That’s not to encourage updates for the sake of it. But – particularly in today’s business landscape – circumstances are continuously changing. Organisational goals can quickly become irrelevant, and it’s vital to ensure employee targets align.

Requesting monthly feedback throughout probation will help managers to evaluate if their initial objectives still complement the employee’s role and company needs.

Passing or failing an employee’s probation

We’ll start with the good news. If a person has passed their probation with flying colours, congratulations! You officially have a new employee to welcome to the team.

Human resource workers should confirm the news via a written letter, highlighting the employee’s new entitlements such as the new notice period. Managers may also wish to hold a meeting with the employee to set new, long-term objectives.

Sadly, not every employee will have such a smooth entry. If you are forced to fail an employee during probation, you should follow the below step-by-step instructions as a minimum expectation:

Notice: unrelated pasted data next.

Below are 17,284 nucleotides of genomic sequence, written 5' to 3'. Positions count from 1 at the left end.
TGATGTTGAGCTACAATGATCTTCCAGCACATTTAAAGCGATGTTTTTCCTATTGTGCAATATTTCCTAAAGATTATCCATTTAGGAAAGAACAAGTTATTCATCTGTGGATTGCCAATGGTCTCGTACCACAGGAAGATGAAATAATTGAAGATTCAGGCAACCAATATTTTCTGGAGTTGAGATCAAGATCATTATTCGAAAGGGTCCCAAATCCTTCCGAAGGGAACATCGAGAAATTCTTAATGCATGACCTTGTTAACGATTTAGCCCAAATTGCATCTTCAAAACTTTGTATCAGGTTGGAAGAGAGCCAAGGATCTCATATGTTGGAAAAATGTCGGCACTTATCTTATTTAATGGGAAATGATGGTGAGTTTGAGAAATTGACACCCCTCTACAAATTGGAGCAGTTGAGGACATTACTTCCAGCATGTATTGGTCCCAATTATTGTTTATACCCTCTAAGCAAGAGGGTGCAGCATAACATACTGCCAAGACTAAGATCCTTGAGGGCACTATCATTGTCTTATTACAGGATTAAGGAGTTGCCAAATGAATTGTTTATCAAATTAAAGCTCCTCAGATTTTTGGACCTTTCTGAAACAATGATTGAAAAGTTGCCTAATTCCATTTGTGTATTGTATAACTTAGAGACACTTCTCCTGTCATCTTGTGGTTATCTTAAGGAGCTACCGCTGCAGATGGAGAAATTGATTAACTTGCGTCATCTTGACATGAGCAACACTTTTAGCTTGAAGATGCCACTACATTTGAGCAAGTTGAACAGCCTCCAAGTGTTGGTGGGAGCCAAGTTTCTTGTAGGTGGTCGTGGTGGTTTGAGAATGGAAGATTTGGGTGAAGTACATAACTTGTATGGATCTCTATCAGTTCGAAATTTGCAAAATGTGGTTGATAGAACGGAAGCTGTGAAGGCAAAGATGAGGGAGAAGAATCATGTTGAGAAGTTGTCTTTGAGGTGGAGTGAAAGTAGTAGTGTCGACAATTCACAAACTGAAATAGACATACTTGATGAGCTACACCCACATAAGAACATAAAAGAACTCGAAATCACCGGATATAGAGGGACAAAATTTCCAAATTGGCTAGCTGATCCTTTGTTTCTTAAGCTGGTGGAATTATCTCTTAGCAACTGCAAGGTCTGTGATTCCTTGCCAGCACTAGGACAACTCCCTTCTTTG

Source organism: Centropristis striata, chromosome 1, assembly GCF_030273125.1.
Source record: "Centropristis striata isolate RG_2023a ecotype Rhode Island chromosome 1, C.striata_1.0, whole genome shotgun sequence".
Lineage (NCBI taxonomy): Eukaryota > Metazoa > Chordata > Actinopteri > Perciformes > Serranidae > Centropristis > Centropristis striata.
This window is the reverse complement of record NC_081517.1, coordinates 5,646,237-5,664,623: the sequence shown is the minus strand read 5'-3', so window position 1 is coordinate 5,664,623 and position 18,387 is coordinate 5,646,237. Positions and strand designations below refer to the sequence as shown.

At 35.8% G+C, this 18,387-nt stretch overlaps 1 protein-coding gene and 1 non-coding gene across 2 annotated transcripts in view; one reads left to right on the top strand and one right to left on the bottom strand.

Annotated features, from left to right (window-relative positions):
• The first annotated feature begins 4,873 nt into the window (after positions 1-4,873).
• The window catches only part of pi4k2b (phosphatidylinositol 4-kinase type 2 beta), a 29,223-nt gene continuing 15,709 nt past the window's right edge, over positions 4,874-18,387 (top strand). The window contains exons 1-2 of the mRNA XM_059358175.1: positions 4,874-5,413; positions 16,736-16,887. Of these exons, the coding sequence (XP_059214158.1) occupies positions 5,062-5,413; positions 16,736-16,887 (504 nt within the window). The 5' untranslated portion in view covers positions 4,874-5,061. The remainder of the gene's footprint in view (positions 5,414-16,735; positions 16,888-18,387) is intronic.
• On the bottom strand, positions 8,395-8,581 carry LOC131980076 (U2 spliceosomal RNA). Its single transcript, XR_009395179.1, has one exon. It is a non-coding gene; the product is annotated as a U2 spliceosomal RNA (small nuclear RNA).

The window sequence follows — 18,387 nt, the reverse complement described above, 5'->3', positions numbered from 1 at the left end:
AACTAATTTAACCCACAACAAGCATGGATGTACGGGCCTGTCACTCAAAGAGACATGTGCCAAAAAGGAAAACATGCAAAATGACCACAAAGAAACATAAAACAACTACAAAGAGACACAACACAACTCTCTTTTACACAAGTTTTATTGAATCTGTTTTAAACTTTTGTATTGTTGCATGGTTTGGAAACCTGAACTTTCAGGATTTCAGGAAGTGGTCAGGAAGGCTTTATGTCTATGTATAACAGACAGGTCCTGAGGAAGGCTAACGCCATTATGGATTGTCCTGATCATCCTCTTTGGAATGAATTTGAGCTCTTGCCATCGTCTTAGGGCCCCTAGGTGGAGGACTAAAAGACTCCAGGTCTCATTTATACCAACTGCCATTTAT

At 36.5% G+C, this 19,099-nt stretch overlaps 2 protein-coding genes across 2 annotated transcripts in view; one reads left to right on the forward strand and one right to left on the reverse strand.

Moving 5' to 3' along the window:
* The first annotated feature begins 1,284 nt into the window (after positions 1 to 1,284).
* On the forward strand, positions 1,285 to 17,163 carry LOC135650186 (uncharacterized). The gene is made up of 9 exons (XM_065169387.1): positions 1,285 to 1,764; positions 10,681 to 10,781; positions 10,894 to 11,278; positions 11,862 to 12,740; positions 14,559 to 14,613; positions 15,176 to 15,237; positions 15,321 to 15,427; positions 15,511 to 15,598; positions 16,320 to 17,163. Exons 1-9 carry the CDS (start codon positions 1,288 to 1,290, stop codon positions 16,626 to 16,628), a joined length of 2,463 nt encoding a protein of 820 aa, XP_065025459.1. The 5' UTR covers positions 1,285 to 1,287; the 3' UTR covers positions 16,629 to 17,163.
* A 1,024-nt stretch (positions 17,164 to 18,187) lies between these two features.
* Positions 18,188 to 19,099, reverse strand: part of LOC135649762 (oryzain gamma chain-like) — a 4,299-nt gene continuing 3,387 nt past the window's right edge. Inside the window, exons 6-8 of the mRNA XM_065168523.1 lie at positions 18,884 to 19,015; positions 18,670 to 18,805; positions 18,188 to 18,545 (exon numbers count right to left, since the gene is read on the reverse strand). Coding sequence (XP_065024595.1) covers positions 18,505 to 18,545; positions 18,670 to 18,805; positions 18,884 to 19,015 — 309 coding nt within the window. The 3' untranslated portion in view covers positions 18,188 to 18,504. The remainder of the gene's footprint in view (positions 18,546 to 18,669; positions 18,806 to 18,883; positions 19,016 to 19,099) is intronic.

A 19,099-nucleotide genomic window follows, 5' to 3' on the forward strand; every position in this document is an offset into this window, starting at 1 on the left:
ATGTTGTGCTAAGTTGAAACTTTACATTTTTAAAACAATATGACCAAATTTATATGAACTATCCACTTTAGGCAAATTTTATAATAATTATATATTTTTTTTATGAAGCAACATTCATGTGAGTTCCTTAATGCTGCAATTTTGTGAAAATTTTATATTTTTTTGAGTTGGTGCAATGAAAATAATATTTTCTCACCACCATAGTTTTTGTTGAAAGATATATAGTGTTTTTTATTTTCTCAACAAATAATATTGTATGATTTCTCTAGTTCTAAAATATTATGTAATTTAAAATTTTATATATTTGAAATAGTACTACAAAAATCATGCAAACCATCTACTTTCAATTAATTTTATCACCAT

Step 1: Send a written invite for the employee to attend a probationary review meeting. Tell them that you are considering ending their contract due to their underperforming

Step 2: Confirm the employee has a right to bring a colleague or trade union representative to the meeting

Step 3: Provide evidence to support your concerns, such as inability to meet probation objectives

Step 4: Invite the employee to respond to or appeal the issues that you raise

Step 5: Decide whether to terminate or extend their probation. Whether via a letter or via email, confirm the outcome in writing to ensure the reasons for the decision are documented in the event of a conflict post-employment